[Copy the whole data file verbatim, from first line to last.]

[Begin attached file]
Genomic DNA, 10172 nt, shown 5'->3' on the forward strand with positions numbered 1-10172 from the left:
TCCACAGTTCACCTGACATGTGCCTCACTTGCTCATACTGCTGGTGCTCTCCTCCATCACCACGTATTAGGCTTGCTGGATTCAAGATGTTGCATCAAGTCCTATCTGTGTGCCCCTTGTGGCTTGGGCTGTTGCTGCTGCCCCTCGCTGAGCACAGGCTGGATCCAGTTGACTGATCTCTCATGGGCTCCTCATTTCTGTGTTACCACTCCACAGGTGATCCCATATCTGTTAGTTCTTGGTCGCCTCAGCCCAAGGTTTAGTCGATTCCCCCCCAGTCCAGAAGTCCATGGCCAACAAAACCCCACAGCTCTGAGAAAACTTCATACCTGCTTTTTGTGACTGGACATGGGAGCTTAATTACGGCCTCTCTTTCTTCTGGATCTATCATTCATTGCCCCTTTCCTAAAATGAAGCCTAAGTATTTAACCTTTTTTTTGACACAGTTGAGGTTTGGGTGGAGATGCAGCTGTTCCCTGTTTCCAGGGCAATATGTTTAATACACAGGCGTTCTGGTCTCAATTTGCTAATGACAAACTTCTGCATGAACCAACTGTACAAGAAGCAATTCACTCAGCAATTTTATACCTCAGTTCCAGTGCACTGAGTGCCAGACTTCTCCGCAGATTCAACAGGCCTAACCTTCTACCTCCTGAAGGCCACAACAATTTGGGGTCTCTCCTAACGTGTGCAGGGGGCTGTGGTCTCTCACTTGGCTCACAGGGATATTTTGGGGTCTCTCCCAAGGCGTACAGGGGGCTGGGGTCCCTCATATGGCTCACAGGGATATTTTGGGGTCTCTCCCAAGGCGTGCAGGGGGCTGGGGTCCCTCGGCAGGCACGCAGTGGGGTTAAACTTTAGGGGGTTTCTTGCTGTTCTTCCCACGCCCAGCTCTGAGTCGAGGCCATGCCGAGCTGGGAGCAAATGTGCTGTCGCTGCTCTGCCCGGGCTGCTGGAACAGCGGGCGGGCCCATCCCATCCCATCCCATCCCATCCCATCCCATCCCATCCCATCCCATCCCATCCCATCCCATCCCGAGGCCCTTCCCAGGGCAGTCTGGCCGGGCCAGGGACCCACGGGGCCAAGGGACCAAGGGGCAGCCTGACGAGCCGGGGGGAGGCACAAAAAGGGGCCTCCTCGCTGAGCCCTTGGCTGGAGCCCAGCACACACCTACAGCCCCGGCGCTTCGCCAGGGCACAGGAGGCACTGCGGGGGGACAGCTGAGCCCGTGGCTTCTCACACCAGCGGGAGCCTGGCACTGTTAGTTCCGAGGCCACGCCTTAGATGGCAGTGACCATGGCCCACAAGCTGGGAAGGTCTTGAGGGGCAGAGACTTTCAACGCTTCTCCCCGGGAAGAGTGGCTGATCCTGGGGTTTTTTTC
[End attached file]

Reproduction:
Genomic DNA, 10172 nt, shown 5'->3' on the forward strand with positions numbered 1-10172 from the left:
TCCACAGTTCACCTGACATGTGCCTCACTTGCTCATACTGCTGGTGCTCTCCTCCATCACCACGTATTAGGCTTGCTGGATTCAAGATGTTGCATCAAGTCCTATCTGTGTGCCCCTTGTGGCTTGGGCTGTTGCTGCTGCCCCTCGCTGAGCACAGGCTGGATCCAGTTGACTGATCTCTCATGGGCTCCTCATTTCTGTGTTACCACTCCACAGGTGATCCCATATCTGTTAGTTCTTGGTCGCCTCAGCCCAAGGTTTAGTCGATTCCCCCCCAGTCCAGAAGTCCATGGCCAACAAAACCCCACAGCTCTGAGAAAACTTCATACCTGCTTTTTGTGACTGGACATGGGAGCTTAATTACGGCCTCTCTTTCTTCTGGATCTATCATTCATTGCCCCTTTCCTAAAATGAAGCCTAAGTATTTAACCTTTTTTTTGACACAGTTGAGGTTTGGGTGGAGATGCAGCTGTTCCCTGTTTCCAGGGCAATATGTTTAATACACAGGCGTTCTGGTCTCAATTTGCTAATGACAAACTTCTGCATGAACCAACTGTACAAGAAGCAATTCACTCAGCAATTTTATACCTCAGTTCCAGTGCACTGAGTGCCAGACTTCTCCGCAGATTCAACAGGCCTAACCTTCTACCTCCTGAAGGCCACAACAATTTGGGGTCTCTCCTAACGTGTGCAGGGGGCTGTGGTCTCTCACTTGGCTCACAGGGATATTTTGGGGTCTCTCCCAAGGCGTACAGGGGGCTGGGGTCCCTCATATGGCTCACAGGGATATTTTGGGGTCTCTCCCAAGGCGTGCAGGGGGCTGGGGTCCCTCGGCAGGCACGCAGTGGGGTTAAACTTTAGGGGGTTTCTTGCTGTTCTTCCCACGCCCAGCTCTGAGTCGAGGCCATGCCGAGCTGGGAGCAAATGTGCTGTCGCTGCTCTGCCCGGGCTGCTGGAACAGCGGGCGGGCCCATCCCATCCCATCCCATCCCATCCCATCCCATCCCATCCCATCCCATCCCATCCCATCCCATCCCGAGGCCCTTCCCAGGGCAGTCTGGCCGGGCCAGGGACCCACGGGGCCAAGGGACCAAGGGGCAGCCTGACGAGCCGGGGGGAGGCACAAAAAGGGGCCTCCTCGCTGAGCCCTTGGCTGGAGCCCAGCACACACCTACAGCCCCGGCGCTTCGCCAGGGCACAGGAGGCACTGCGGGGGGACAGCTGAGCCCGTGGCTTCTCACACCAGCGGGAGCCTGGCACTGTTAGTTCCGAGGCCACGCCTTAGATGGCAGTGACCATGGCCCACAAGCTGGGAAGGTCTTGAGGGGCAGAGACTTTCAACGCTTCTCCCCGGGAAGAGTGGCTGATCCTGGGGTTTTTTTC